This past Easter weekend, the television news was full of Easter Egg hunts, scrambles, and rolls. The screen was full of happy children, gleefully bouncing through the parks and lawns, searching for candy-filled eggs, with their parents laughing, smiling, encouraging, and helping. I'm sure that more than a few pictures were snapped, and many memories were made. These are the happy moments that make up childhood, memories and pictures to last a lifetime.
Sadly, some of those memories and pictures won't include dad - not because dad didn't want to be there, but because he wasn't allowed to be.
Far too often, we focus on the continued punishment and persecution of the sex offender, righteously defending their exclusion from parks and playgrounds where children may be with the oft-repeated mantra of "if it saves one child..." Rarely do we consider that there are children being harmed - innocent children, whose only crime was to be fathered by a sex offender, who don't understand why daddy can't be there, but only that daddy wasn't there, and equate that lack of presence with lack of love.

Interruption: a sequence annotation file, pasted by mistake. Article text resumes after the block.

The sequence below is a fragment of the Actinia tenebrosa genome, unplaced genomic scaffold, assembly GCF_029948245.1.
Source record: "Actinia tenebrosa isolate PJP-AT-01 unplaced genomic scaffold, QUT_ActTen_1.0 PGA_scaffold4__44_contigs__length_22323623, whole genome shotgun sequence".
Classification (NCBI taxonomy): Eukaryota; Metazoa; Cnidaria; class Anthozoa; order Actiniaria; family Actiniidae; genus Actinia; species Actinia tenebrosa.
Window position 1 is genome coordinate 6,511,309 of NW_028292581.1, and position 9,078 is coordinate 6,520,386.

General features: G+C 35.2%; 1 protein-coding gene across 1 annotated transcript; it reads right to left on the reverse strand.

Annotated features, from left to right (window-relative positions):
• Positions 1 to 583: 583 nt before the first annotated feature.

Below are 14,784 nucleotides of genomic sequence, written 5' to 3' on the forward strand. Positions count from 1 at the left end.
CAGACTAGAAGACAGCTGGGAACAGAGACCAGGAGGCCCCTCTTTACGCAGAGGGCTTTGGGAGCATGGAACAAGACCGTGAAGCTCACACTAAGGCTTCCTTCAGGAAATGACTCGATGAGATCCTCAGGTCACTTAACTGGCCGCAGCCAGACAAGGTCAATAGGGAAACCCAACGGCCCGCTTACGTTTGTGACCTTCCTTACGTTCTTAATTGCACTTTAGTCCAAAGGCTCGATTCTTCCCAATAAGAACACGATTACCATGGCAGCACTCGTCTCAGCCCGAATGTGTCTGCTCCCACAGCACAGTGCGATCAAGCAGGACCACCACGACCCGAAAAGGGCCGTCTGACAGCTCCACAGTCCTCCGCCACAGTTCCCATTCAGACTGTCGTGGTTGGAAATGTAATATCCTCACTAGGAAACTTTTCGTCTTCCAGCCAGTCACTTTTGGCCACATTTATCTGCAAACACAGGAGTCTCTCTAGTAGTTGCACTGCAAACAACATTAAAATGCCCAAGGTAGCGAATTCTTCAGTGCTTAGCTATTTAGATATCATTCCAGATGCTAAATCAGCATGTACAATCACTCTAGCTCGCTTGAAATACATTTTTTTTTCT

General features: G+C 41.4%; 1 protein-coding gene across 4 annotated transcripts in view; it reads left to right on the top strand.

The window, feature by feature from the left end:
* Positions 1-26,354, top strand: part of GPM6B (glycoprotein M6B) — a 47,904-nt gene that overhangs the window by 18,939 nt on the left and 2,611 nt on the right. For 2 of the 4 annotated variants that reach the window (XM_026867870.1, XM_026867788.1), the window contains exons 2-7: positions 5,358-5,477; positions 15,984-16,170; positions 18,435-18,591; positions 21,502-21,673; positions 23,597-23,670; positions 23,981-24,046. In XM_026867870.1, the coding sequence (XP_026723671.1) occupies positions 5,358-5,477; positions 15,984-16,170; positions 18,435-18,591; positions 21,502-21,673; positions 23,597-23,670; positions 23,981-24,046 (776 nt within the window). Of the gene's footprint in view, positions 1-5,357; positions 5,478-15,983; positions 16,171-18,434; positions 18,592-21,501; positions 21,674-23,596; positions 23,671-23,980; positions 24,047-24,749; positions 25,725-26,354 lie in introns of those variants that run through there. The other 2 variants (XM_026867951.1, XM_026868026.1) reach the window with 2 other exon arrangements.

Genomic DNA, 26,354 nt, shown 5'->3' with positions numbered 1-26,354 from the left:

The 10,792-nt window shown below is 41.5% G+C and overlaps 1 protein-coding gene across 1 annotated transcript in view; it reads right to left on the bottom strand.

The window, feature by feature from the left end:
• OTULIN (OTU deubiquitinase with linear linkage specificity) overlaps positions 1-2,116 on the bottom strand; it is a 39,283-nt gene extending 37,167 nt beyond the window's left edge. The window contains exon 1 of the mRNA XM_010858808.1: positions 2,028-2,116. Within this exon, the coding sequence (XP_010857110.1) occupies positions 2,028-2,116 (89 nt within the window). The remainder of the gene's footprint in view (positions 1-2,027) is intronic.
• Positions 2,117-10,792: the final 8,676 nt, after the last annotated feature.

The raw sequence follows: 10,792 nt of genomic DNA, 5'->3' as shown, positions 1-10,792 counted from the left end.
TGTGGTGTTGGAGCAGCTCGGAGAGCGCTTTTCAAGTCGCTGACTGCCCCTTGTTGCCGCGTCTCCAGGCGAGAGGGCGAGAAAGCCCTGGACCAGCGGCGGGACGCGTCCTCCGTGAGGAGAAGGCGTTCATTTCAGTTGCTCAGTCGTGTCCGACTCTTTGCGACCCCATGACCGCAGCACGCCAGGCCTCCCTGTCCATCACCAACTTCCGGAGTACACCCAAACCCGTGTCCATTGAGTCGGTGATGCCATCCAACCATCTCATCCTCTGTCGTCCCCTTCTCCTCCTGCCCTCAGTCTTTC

"If it saves one child...all children deserve a happy childhood full of love and security." Except the child of a sex offender. They don't count.
When advocates for Sex Offender Law reform speak of "collateral damage", this is what they mean. Children whose sex offender parent is absent not from a lack of desire to participate, but because they are legally prevented. Easter egg rolls. Summer days at the beach. A picnic in the park. Visits to the zoo. Trick-or-treat. School plays. School sports. School field trips. Father-daughter dances. Graduation. The things that bind a child to a father, the shared experiences that build a happy, healthy childhood.
And those are just the passive modes of collateral damage. There's also the whispers and rumors. Teasing. Outright bullying and verbal and physical assaults for being the child of a sex offender. The fear that comes with drive-by harassment of their parent by vigilantes. Vandalism of their home or the family car. Being shunned and ostracized at school and in the neighborhood.
"All children deserve a happy childhood full of love and security."